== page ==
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Frequently Asked Questions

Q1. Does the Department of Pathology offer taught courses?
Q2. Does the Department offer professional medical education?
Q3. Which degrees does the Department offer? And how do they differ?
Q4. Does the Department have any application specifics?
Q5. What about financial support?
Q6. How do I apply?
Q7. What is the difference between the advertised studentships and the research topics and supervisors?

Q1. Does the Department of Pathology offer taught courses?

No, the Department only offers research courses.

Q2. Does the Department offer professional medical education?

No, the Department only offers research courses.

Q3. Which degrees does the Department offer and how do they differ?

The Department offers the one-year MPhil, the two-year MSc and the three-year PhD. These are all research degrees and are not taught courses. Most of the applications received are for the MPhil or PhD degrees since most research studentship grants are for one or three years duration. However, some supervisors will consider taking an MSc student and it is also possible to upgrade an MSc to a PhD under certain circumstances.

Q4. Does the Department have any application specifics?

There are two routes by which applicants can apply for entry. In each case, it is necessary to find a member of the Department who would be willing to be your supervisor.

  1. The recommended route is by personal enquiry. A list of departmental research interests is available in addition to a list of possible PhD projects for next year although it must be noted that these are not funded projects and it would be necessary to obtain funding. If any of these projects are of interest to you, then you should write directly to the supervisor whose name appears at the top of the project description asking for more information about the project and also about the possibility of a studentship in his or her laboratory. For more general enquiries about the work of specific Divisions within the Department of Pathology, you could also write to the Divisional representative.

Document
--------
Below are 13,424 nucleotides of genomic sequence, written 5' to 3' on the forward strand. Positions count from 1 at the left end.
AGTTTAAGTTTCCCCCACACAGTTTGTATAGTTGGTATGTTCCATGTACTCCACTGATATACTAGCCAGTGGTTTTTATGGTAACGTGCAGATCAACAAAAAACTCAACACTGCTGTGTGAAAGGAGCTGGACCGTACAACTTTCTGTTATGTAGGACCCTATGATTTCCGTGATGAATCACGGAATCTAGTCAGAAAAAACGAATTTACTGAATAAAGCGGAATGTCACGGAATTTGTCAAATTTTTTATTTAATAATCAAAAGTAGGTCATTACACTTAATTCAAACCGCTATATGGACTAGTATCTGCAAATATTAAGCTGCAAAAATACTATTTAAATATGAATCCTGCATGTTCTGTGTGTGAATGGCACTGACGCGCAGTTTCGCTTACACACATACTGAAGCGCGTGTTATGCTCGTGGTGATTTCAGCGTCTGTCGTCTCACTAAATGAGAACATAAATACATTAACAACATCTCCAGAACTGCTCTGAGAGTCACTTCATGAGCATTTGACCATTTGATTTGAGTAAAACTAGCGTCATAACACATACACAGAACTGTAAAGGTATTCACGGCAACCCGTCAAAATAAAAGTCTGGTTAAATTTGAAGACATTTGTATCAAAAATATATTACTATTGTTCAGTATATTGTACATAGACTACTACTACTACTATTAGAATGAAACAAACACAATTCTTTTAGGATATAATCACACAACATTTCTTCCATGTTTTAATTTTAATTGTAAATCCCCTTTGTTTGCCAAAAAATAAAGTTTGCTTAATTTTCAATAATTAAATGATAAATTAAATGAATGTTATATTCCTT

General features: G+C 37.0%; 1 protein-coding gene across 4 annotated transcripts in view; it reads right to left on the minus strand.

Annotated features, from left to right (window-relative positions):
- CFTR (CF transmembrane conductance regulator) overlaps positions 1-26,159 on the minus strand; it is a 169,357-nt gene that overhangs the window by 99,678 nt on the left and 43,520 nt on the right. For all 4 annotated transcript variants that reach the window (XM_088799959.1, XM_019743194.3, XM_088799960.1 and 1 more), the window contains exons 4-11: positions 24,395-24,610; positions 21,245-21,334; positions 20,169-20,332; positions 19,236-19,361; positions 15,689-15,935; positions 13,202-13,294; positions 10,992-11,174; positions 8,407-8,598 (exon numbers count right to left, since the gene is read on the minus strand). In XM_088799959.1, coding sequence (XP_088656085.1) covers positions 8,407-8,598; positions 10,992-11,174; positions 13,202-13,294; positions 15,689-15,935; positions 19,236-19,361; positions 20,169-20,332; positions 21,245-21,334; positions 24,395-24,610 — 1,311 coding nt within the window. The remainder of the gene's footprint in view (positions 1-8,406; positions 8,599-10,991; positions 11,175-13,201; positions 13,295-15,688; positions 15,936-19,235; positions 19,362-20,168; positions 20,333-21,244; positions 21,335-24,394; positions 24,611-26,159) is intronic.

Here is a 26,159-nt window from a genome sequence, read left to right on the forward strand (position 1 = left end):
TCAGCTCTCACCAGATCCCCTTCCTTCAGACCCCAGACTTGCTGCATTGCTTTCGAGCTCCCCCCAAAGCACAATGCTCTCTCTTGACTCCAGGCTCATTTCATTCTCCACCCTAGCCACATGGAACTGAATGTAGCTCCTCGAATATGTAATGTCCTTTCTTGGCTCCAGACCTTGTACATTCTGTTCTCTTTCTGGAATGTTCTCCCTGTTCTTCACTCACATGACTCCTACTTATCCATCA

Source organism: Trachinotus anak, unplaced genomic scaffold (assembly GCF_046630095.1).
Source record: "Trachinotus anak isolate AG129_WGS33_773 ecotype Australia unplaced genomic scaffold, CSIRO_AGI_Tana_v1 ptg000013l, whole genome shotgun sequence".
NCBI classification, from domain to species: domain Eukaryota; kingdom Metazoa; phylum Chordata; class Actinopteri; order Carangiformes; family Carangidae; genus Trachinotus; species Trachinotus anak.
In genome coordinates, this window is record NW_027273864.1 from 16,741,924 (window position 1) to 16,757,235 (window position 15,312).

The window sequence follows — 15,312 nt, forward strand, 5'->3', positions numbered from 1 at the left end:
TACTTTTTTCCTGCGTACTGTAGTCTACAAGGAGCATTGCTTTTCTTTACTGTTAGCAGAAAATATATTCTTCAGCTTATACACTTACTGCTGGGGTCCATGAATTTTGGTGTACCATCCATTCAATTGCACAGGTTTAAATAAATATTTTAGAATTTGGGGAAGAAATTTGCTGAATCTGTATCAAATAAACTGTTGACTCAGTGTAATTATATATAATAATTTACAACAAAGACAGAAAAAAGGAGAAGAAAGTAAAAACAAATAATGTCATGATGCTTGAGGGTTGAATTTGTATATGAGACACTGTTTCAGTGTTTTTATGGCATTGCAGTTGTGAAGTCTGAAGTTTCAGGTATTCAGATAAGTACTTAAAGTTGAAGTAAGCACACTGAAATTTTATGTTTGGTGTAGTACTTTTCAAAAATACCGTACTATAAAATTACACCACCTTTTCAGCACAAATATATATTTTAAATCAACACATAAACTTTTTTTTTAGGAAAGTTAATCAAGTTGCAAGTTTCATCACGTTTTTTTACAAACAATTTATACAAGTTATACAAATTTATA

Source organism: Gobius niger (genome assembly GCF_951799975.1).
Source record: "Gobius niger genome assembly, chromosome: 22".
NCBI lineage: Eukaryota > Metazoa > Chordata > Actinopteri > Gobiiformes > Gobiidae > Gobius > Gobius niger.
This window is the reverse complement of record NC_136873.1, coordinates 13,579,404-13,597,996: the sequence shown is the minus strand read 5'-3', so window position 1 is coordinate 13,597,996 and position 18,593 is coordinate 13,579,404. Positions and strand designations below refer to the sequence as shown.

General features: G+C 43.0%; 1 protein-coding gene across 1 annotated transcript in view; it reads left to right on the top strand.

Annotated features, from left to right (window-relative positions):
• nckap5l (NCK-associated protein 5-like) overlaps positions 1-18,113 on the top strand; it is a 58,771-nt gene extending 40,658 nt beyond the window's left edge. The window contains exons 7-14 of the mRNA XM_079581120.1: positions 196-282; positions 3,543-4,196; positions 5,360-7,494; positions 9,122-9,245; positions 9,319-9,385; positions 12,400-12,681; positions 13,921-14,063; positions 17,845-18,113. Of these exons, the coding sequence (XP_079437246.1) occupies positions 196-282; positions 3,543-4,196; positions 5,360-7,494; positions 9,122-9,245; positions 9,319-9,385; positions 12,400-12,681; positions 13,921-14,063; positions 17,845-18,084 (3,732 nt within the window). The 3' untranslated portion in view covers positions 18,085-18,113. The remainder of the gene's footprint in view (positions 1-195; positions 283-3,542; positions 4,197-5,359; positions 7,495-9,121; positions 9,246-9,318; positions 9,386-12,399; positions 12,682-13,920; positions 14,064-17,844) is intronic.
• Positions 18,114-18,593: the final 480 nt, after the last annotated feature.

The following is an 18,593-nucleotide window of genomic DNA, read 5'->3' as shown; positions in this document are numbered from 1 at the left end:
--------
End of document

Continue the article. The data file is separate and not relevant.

Note that you will need to apply via the Applicant Portal described below no matter whether you do any of the above or not. However, if you have already been accepted by the Department, then this is a matter of finding you a college (if you haven't chosen one) and is really more a formality and making sure that your academic record, language skills and financial support match the University requirements.
  2. The second application route is via Graduate Admissions , 4 Mill Lane, Cambridge, CB2 1RZ, United Kingdom, . Online applications can be submitted using the Applicant Portal; Graduate Admissions will then circulate the forms to various Departments whose research interests most closely reflect those of the applicant. If a potential supervisor is interested in the applicant, he or she will contact the student directly. Detailed information about this route is provided in the Graduate Studies Prospectus, which can be obtained from BOGS at the address above. The problems with this route are that it is relatively slow and the student may not be matched with the most appropriate supervisor or project. Thus we prefer the personal enquiry route. Nevertheless, applications can be made by either or both routes.

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Q5. What about financial support?

All postgraduate degrees require financial support for the duration of the studentship. Like most British Universities, the Department of Pathology has a small number of funded studentships available, but most of those are restricted to UK applicants. In most cases, applicants from overseas must obtain financial support from elsewhere. The Graduate Studies Prospectus contains details on potential sources of financial support, and any prospective supervisor would, of course, discuss this matter with you. Some students finance their research degree from private sources, but this is very expensive. For UK and EU students, this amounts to £5,500 per annum respectively, plus living costs (an additional £9,300 per annum approximately) and for overseas students, about £14,400 per annum plus living costs.

Q6. How do I apply?

Apply online using the Applicant Portal or apply on paper.

Q7. What is the difference between the advertised studentships and the research topics and supervisors?

The studentships are funded, while the the research topics are not funded and financial support has to be obtained from elsewhere. It is important to note, that most funded studentships operate on the basis that if you are a UK national (or have lived in the UK for the last three years, not counting time spent in full-time education) you receive both the fees and the living expenses paid. If you are an EU national (or have lived in an EU country for the last three years, not counting time spent in full-time education), your get the fees paid but you have to find money for living from elsewhere. And finally if you are a non-EU student you will neither have the fees paid nor will you receive the living expenses. The studentships subject to these restrictions are usually all MCR and BBSRC studentships while the Wellcome Trust studentships usually offer full financial support to all students, no matter of nationality or location of living.